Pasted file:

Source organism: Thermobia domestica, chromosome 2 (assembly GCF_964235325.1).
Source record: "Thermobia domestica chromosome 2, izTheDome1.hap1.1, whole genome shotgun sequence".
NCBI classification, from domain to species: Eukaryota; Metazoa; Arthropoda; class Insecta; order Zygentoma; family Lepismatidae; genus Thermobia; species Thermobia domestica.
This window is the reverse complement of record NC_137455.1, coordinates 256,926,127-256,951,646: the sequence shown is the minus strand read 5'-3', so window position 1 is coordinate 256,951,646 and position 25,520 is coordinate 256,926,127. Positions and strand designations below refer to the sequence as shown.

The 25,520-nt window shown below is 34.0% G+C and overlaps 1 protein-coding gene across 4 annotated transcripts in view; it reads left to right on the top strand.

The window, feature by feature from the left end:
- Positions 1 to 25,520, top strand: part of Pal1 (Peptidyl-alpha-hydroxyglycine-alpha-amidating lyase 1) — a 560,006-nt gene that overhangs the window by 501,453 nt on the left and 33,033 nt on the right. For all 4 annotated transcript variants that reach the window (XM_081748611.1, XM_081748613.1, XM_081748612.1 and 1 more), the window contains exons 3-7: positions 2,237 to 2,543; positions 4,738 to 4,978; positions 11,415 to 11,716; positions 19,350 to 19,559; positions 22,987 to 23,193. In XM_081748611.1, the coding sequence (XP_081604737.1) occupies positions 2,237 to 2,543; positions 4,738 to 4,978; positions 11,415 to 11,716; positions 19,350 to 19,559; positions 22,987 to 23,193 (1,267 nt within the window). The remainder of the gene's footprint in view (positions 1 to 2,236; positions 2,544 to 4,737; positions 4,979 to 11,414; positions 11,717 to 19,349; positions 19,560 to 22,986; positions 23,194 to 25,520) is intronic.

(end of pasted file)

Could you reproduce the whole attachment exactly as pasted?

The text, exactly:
Source organism: Thermobia domestica, chromosome 2 (assembly GCF_964235325.1).
Source record: "Thermobia domestica chromosome 2, izTheDome1.hap1.1, whole genome shotgun sequence".
NCBI classification, from domain to species: Eukaryota; Metazoa; Arthropoda; class Insecta; order Zygentoma; family Lepismatidae; genus Thermobia; species Thermobia domestica.
This window is the reverse complement of record NC_137455.1, coordinates 256,926,127-256,951,646: the sequence shown is the minus strand read 5'-3', so window position 1 is coordinate 256,951,646 and position 25,520 is coordinate 256,926,127. Positions and strand designations below refer to the sequence as shown.

The 25,520-nt window shown below is 34.0% G+C and overlaps 1 protein-coding gene across 4 annotated transcripts in view; it reads left to right on the top strand.

The window, feature by feature from the left end:
- Positions 1 to 25,520, top strand: part of Pal1 (Peptidyl-alpha-hydroxyglycine-alpha-amidating lyase 1) — a 560,006-nt gene that overhangs the window by 501,453 nt on the left and 33,033 nt on the right. For all 4 annotated transcript variants that reach the window (XM_081748611.1, XM_081748613.1, XM_081748612.1 and 1 more), the window contains exons 3-7: positions 2,237 to 2,543; positions 4,738 to 4,978; positions 11,415 to 11,716; positions 19,350 to 19,559; positions 22,987 to 23,193. In XM_081748611.1, the coding sequence (XP_081604737.1) occupies positions 2,237 to 2,543; positions 4,738 to 4,978; positions 11,415 to 11,716; positions 19,350 to 19,559; positions 22,987 to 23,193 (1,267 nt within the window). The remainder of the gene's footprint in view (positions 1 to 2,236; positions 2,544 to 4,737; positions 4,979 to 11,414; positions 11,717 to 19,349; positions 19,560 to 22,986; positions 23,194 to 25,520) is intronic.